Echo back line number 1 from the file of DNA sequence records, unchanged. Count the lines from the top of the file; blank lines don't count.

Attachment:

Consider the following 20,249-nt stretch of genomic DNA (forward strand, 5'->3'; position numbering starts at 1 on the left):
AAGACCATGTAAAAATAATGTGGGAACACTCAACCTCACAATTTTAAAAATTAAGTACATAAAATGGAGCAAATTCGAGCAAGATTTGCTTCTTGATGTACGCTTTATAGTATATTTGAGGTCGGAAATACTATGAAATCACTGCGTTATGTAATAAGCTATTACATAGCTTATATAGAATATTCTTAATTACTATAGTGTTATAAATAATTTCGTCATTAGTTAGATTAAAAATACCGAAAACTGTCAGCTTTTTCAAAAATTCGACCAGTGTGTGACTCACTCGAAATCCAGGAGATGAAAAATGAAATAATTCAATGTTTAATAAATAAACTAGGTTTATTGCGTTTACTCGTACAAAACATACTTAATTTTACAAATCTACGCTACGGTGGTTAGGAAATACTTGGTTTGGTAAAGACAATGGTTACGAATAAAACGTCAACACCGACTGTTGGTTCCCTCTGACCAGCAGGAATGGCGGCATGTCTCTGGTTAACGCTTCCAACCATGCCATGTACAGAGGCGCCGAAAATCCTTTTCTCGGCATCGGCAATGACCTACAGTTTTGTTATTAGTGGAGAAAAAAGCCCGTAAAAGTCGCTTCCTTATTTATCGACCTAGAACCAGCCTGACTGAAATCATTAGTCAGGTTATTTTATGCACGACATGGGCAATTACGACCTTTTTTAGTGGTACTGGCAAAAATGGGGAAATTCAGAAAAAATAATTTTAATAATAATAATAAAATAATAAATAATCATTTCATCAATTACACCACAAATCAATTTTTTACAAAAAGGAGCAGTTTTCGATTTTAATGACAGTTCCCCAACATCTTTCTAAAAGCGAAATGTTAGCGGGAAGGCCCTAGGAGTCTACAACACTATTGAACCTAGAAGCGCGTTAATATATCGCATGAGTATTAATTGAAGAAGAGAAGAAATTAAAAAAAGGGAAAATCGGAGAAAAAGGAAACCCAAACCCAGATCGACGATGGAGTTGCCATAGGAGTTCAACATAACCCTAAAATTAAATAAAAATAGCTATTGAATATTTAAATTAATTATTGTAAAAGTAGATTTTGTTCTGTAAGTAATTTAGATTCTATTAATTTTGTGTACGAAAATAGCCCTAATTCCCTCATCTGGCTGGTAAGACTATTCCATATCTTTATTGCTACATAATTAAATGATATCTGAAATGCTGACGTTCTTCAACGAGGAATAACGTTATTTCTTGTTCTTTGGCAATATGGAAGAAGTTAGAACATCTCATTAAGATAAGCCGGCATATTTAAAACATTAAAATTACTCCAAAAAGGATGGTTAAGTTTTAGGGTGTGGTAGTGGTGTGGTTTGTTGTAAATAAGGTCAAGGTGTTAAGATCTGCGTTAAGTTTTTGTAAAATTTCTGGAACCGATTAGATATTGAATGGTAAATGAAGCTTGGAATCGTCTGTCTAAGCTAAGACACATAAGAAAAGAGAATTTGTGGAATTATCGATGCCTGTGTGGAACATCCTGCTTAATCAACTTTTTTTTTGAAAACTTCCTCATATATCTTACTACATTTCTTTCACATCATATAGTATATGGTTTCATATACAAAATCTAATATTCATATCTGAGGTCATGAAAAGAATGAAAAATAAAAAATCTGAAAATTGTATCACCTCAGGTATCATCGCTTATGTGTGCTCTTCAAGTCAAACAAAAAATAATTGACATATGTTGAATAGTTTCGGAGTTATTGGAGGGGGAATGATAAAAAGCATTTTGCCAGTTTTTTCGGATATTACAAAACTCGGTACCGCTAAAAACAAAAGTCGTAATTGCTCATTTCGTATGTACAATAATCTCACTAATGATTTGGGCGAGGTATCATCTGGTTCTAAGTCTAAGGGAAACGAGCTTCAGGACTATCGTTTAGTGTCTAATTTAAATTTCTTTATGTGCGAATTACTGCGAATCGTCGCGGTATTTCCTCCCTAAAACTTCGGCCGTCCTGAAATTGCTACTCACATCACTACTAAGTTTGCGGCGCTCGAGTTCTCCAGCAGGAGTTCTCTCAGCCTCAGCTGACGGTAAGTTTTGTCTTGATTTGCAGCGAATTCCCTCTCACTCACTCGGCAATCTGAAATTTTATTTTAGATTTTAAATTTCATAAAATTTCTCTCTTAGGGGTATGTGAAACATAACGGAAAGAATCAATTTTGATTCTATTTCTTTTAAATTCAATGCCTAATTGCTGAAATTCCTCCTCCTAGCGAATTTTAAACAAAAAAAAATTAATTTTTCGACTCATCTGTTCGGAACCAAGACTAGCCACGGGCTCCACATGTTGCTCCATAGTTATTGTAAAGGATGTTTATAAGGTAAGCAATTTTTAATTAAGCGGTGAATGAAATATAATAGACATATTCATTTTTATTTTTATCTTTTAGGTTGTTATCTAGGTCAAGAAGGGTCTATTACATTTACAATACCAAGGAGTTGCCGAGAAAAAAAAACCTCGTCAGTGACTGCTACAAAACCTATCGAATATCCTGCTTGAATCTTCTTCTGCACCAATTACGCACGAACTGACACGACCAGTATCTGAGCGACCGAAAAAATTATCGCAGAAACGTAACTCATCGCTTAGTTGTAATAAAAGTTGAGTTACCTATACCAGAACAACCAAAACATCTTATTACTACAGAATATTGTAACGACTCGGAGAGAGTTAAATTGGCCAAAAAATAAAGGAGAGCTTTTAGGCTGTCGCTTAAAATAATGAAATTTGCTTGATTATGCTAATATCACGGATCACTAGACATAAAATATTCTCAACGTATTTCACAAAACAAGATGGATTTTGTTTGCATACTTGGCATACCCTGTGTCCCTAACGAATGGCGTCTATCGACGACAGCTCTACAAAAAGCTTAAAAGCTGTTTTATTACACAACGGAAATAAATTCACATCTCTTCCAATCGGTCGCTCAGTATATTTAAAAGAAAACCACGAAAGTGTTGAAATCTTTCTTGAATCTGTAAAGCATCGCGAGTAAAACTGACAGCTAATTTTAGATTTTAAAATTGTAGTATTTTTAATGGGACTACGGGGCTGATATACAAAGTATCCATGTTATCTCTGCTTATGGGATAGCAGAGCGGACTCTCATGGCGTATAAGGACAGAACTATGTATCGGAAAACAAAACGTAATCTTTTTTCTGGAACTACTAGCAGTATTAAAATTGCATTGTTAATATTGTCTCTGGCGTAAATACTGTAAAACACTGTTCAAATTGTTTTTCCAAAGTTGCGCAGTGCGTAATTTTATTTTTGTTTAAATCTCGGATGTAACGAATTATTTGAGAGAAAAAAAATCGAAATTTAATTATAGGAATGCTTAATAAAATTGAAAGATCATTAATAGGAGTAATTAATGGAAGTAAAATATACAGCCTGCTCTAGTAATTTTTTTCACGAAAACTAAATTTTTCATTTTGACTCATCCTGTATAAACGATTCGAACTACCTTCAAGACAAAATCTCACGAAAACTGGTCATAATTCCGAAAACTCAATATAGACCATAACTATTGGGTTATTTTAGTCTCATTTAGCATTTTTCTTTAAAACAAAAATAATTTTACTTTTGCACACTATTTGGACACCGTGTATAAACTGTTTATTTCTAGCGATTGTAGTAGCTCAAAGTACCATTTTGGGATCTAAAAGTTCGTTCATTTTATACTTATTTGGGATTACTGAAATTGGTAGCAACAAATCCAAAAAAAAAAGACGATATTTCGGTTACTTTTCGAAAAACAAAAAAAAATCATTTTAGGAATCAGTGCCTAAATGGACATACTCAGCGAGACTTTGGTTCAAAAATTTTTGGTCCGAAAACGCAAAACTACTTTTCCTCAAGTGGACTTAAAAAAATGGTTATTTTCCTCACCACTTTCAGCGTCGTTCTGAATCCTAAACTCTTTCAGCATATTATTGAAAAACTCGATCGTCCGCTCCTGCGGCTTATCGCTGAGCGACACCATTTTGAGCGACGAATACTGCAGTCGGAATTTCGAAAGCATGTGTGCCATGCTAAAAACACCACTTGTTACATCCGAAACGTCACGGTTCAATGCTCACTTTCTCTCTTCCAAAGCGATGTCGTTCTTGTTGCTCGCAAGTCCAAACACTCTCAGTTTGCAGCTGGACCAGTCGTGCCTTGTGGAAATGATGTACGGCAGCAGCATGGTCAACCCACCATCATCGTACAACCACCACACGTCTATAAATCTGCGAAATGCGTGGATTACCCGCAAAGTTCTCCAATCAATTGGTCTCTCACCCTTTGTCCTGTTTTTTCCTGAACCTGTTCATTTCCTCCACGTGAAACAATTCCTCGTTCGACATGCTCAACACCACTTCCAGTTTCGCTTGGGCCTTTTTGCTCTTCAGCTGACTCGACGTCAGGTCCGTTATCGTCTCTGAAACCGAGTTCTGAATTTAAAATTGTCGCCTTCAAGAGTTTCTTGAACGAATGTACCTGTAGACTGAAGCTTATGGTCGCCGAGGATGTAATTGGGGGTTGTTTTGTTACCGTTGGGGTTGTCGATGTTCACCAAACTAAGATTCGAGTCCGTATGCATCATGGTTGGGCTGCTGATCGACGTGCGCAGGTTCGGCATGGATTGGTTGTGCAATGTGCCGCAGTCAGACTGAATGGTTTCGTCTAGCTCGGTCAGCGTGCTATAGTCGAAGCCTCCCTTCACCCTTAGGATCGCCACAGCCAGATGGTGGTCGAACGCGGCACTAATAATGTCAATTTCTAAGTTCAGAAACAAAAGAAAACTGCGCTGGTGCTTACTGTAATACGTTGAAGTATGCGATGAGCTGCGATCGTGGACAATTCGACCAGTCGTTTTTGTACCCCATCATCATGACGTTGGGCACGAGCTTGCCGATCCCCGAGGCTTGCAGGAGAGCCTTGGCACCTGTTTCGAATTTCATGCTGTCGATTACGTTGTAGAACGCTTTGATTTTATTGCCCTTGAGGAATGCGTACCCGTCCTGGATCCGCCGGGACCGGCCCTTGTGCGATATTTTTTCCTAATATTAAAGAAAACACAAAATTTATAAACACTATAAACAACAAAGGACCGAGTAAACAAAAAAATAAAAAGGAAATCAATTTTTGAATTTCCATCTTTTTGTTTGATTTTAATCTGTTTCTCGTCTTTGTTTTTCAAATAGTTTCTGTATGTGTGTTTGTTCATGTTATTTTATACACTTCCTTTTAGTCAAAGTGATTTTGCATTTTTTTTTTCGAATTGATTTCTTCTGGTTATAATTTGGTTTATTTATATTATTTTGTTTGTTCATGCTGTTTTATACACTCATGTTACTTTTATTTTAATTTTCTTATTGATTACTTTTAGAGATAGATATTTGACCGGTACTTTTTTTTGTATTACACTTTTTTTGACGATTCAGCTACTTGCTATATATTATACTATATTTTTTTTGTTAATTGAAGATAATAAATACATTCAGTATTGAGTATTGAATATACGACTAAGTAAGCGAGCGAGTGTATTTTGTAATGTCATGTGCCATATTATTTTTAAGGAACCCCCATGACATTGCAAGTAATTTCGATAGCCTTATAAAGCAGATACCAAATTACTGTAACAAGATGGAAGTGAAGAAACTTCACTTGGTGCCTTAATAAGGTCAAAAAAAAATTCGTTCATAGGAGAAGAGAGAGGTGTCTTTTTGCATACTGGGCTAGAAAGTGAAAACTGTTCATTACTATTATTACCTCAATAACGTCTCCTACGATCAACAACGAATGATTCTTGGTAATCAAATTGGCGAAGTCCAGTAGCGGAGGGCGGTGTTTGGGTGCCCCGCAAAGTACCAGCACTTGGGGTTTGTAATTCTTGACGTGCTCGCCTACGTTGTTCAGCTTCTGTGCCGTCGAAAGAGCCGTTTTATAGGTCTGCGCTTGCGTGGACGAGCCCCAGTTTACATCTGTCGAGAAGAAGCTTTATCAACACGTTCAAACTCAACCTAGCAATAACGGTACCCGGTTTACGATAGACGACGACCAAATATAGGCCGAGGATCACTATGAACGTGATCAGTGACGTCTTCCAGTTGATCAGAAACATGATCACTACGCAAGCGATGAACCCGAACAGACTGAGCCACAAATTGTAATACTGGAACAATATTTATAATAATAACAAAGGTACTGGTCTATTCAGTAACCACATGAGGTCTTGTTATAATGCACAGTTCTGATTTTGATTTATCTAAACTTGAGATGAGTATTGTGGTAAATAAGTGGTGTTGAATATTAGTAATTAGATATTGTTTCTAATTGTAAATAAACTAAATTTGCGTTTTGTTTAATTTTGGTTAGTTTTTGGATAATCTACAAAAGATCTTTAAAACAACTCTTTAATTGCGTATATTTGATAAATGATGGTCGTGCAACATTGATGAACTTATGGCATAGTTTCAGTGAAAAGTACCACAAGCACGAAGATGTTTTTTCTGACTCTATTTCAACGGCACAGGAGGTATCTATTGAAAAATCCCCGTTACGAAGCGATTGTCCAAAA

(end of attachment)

Consider the following 20,249-nt stretch of genomic DNA (forward strand, 5'->3'; position numbering starts at 1 on the left):